So today I was doing my duties, here at “Sprezzatura”, glad that I got a chance to visit for the first time. I don’t think I would have ever thought to come down otherwise, and would definitely be missing out as a result. Despite the size of the space, it is off the beaten path. Therefore you don’t often drive past it, opting to take the larger streets at either ends, instead.

It is a beautiful space in its industrial simplicity. There is plenty of breathing room between the vaulted ceilings and seating arrangement. Exposed ceilings overhead, concrete floors with checkered patterns underfoot, and glossy black and white tiles around. There was a collection of seating across the space. Like the more lounge-y area that also doubled as a cafe bar with high tops and a pantry-esque vibe.

In front of the open kitchen you can grab a seat with a view. Sit down on one of their marble table tops, paired with a metal and wooden chair that you would find at an outdoor cafe. Here, you can see their whole kitchen operation. Everything is made from scratch, in house, and cooked up within either of their two ovens. The first an individual cooker, the second a wood stone pizza oven. Therefore nothing on the menu is deep fried, grilled, or sautéed. And this lack of cooking options available doesn’t hinder them, but instead it gives them a very unique angle; furthering their brand of a local, unpretentious bistro.

We ended up grabbing a seat by the window with fun decals of pizza, cocktails, wine and cutlery. A nice nod to the food and whimsy that the space holds. It was in the corner, by yet another unique seating area. A nook with wooden benches and matching tables, soften with throw pillows. On the wall hung a collection of sketches and photos depicting historic sporting moments and wins. Here, I was able to chat with the general manager Gino, who described the setting as a “London gastro pub with an Italian summer menu”. He then walked us through the menu highlighting popular items and must tries from their 7 month old bistro. Which was helpful considering the menu doesn’t include photos or a way to underline the highlights.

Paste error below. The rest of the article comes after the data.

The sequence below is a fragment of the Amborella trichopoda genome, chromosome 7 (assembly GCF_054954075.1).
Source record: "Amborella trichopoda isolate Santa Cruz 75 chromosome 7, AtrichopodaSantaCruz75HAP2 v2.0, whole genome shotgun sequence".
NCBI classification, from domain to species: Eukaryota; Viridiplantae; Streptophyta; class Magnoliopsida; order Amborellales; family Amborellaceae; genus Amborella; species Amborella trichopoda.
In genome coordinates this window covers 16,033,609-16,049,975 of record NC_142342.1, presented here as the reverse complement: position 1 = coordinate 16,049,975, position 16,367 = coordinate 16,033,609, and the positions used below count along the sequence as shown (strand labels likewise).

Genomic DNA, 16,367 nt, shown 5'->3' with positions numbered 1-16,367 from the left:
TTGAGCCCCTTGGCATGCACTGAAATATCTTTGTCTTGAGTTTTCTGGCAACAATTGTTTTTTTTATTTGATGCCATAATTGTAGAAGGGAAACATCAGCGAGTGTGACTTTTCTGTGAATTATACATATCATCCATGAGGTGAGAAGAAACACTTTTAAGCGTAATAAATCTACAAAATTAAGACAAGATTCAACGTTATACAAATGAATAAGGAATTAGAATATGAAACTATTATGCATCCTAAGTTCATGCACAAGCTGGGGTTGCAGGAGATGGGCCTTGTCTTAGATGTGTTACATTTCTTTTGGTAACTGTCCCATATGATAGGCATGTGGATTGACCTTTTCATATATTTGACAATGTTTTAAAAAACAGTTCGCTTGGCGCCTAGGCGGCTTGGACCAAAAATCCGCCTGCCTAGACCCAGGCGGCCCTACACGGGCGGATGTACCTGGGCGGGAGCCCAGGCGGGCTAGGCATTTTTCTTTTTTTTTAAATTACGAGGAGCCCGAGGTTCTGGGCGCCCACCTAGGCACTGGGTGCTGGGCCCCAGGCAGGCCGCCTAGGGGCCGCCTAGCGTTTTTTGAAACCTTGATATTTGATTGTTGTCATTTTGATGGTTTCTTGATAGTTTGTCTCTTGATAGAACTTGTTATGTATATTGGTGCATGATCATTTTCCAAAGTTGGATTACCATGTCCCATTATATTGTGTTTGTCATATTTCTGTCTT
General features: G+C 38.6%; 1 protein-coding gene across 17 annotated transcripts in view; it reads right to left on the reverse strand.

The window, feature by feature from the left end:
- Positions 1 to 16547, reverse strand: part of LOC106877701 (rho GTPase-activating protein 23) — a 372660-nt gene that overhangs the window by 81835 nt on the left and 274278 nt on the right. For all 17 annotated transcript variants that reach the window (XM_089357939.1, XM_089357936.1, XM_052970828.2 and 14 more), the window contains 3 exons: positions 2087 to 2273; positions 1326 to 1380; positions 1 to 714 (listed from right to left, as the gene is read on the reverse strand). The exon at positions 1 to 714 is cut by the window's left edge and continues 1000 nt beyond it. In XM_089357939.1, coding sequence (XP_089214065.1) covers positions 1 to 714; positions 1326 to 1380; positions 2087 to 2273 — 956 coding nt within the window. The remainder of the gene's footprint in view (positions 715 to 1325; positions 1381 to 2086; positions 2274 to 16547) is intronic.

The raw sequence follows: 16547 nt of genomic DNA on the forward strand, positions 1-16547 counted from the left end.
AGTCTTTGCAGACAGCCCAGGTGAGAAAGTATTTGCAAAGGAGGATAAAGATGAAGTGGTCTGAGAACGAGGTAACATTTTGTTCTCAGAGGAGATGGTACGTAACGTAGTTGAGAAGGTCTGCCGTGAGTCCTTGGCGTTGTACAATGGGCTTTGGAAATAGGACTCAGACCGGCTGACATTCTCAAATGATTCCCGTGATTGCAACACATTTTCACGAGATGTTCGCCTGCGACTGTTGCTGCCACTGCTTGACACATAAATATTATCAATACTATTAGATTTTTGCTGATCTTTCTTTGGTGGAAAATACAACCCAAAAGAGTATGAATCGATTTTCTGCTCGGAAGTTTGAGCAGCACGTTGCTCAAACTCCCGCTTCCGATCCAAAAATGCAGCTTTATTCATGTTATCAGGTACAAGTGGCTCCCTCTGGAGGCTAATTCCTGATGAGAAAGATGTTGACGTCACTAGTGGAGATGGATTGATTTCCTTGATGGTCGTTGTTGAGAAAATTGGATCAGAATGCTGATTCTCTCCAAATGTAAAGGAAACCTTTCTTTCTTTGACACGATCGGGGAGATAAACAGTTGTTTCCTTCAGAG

Our visit coincided with their daily happy hour between 3-6pm, so we were sure to take advantage by ordering a couple of their specials. Like the meatballs at 50% off. They were also stressed as a must try by Gino. They were steamed with tomatoes, parmigiano, and basil. Bobbing in a cast iron pan with classic marinara sauce, the flavours were all familiar. A tasty bite, but I couldn’t help but long for the crispy edges that a cast iron would normally give.

During happy hour all pizzas are $5 off so we had to try one of those. They prepare traditional Neapolitan-style pizza that is commonly soft in middle with a nice chew all around. We were originally eyeing the roasted pork belly or sausage pizza. However Gino warned that it does get heavy with the meat, literally and figuratively, and what you actually want from a Neapolitan pizza is something that is light, not soft and soggy. So we ended up going for the mushroom pizza with Fior di latte, cremini, porcini, parmigiano, and truffle oil.

I watched the pizza come fresh out of the oven and get topped with cheese, and cut into slices with ease. It is served to you on a rack for space saving measures, or if you order multiple pies. The dough was beautifully blistered, light and chewy as promised with plenty of fragrant mushroom, but we didn’t get much truffle flavour come though. Either way deliciously done and just as tasty the day after as leftovers. Although during my return visit I would gravitate towards a more meatier pizza for more kick.

We thought about getting our pork belly fix as a roast, but we urged to get the roast chicken instead. That this boneless half chicken with only its wings attached, it is a favourite amongst the regulars and staff alike. It is cryovac-ed and marinated for 25 hours, before it is baked skin side down on a pan. The result, a unique display of balance of juicy chicken with extra crispy skin. It was good with the roasted herbed wedge potatoes on the side, as they added additional salt and zest to the dish. Tasty, but not as memorable as it was hyped up to be. Instead, it left me curious over how much more flavourful the pork belly or even their beer braised wagyu would be.

Walking in and smelling it in the air, I had to get an order of their vegetable side special of the day: the garlic and Parmesan Brussels sprouts. A side serving was the freshness we needed to balance everything out. But it wasn’t as crispy as I wanted them from the baking, and it only got wilted once it cooled down. So eat this first and fast. Ideal with the roasted chicken above. However, if you are looking for crispier vegetables, apparently the dressed twice arugula salad, with honey as the second coating is the one to get.